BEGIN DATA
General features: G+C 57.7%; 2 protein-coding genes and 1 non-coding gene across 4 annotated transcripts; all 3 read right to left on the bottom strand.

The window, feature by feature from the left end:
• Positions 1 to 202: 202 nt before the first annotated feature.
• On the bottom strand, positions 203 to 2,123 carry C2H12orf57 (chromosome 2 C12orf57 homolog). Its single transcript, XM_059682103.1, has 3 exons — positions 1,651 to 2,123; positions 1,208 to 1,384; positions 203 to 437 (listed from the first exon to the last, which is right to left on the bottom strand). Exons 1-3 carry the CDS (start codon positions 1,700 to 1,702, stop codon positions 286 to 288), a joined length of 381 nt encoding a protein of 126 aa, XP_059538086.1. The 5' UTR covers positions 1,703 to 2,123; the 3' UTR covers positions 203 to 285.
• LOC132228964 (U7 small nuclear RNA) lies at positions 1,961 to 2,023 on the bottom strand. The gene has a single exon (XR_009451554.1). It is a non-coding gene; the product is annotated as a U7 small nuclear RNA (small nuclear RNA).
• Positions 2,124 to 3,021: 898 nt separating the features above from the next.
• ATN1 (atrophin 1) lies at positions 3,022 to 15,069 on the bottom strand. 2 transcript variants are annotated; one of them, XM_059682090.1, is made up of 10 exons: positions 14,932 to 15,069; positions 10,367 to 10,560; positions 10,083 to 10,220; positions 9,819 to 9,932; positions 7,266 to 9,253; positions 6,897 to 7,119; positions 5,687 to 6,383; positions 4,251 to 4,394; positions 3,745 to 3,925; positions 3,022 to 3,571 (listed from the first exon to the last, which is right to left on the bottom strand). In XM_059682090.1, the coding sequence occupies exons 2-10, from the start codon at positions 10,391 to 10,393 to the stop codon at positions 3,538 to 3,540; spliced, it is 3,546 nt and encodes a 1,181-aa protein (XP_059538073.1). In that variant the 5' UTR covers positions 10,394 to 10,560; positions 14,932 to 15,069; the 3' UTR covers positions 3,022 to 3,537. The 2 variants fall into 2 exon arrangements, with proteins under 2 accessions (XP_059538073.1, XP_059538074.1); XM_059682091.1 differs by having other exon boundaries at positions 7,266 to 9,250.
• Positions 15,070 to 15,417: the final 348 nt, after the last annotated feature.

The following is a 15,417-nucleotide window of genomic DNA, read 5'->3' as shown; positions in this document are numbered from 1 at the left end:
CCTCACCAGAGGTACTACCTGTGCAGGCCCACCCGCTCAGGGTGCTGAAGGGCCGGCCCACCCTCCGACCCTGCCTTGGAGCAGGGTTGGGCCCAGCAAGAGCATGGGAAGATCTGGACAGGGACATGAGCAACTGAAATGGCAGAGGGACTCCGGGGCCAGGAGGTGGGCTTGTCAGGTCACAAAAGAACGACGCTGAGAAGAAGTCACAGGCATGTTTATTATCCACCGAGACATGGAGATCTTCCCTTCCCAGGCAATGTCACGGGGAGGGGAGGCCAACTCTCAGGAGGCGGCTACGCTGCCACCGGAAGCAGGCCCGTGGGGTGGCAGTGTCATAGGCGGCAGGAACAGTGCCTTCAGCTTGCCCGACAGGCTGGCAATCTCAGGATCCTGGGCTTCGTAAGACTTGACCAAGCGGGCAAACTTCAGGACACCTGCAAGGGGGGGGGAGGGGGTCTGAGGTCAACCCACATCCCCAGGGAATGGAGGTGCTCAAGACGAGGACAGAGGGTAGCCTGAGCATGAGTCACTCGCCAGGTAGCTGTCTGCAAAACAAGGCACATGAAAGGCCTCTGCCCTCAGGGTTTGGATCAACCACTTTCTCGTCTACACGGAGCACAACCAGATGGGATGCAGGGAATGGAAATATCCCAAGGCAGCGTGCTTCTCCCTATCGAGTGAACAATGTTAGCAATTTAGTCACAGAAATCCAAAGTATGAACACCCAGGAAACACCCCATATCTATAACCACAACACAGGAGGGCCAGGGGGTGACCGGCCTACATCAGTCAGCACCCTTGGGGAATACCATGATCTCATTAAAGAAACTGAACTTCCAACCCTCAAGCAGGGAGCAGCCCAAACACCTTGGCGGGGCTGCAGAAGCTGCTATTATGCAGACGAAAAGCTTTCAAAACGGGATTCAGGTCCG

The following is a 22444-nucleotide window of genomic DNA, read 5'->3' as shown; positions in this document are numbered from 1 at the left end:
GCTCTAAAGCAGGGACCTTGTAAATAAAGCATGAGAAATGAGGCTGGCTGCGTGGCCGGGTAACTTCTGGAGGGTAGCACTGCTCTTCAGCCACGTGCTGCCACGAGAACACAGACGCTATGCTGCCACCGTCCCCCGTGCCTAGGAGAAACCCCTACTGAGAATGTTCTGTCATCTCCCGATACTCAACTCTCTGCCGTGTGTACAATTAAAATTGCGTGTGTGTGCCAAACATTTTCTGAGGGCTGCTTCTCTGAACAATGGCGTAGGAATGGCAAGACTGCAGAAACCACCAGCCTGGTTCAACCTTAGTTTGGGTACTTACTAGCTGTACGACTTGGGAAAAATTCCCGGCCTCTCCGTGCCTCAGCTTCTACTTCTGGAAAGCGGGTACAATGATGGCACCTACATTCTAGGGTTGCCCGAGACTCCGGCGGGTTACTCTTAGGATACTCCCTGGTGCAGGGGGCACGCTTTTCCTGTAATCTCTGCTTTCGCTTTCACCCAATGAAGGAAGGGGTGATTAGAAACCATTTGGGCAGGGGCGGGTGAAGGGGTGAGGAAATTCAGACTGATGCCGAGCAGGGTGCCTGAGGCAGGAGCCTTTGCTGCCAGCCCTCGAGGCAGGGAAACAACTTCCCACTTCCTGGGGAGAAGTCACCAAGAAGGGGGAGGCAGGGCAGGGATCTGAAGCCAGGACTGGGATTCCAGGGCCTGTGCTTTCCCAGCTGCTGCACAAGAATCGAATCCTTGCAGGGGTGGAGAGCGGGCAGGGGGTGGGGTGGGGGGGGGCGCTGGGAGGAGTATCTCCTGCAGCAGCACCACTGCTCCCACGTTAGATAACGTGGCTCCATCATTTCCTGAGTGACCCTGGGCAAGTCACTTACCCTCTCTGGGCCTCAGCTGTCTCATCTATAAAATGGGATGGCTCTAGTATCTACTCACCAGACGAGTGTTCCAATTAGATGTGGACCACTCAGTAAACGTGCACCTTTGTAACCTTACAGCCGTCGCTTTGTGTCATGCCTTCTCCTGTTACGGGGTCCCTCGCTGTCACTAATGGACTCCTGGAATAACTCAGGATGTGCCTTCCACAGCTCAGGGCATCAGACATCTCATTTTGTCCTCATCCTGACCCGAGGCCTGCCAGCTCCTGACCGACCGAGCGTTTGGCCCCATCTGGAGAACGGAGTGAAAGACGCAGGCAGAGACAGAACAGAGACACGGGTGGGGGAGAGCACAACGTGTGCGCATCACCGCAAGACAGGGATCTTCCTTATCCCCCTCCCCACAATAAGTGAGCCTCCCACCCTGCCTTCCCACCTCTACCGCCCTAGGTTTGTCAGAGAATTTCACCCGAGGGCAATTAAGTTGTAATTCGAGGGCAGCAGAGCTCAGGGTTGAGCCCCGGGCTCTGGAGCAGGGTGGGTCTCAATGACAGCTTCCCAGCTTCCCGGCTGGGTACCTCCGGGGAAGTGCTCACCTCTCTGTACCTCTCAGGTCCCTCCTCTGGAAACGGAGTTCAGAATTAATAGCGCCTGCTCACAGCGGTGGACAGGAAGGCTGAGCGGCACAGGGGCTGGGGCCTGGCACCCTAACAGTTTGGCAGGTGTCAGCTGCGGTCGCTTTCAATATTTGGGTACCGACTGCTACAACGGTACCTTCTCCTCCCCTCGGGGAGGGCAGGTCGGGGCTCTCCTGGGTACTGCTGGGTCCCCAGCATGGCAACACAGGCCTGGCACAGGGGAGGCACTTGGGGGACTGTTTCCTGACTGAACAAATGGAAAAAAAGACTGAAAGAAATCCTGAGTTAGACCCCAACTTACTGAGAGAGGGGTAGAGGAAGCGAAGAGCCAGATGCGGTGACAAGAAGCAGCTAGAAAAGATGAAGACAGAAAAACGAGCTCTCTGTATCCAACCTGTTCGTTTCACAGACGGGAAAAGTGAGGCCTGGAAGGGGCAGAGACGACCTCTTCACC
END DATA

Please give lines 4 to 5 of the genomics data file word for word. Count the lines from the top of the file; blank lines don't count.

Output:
• On the bottom strand, positions 203 to 2,123 carry C2H12orf57 (chromosome 2 C12orf57 homolog). Its single transcript, XM_059682103.1, has 3 exons — positions 1,651 to 2,123; positions 1,208 to 1,384; positions 203 to 437 (listed from the first exon to the last, which is right to left on the bottom strand). Exons 1-3 carry the CDS (start codon positions 1,700 to 1,702, stop codon positions 286 to 288), a joined length of 381 nt encoding a protein of 126 aa, XP_059538086.1. The 5' UTR covers positions 1,703 to 2,123; the 3' UTR covers positions 203 to 285.
• LOC132228964 (U7 small nuclear RNA) lies at positions 1,961 to 2,023 on the bottom strand. The gene has a single exon (XR_009451554.1). It is a non-coding gene; the product is annotated as a U7 small nuclear RNA (small nuclear RNA).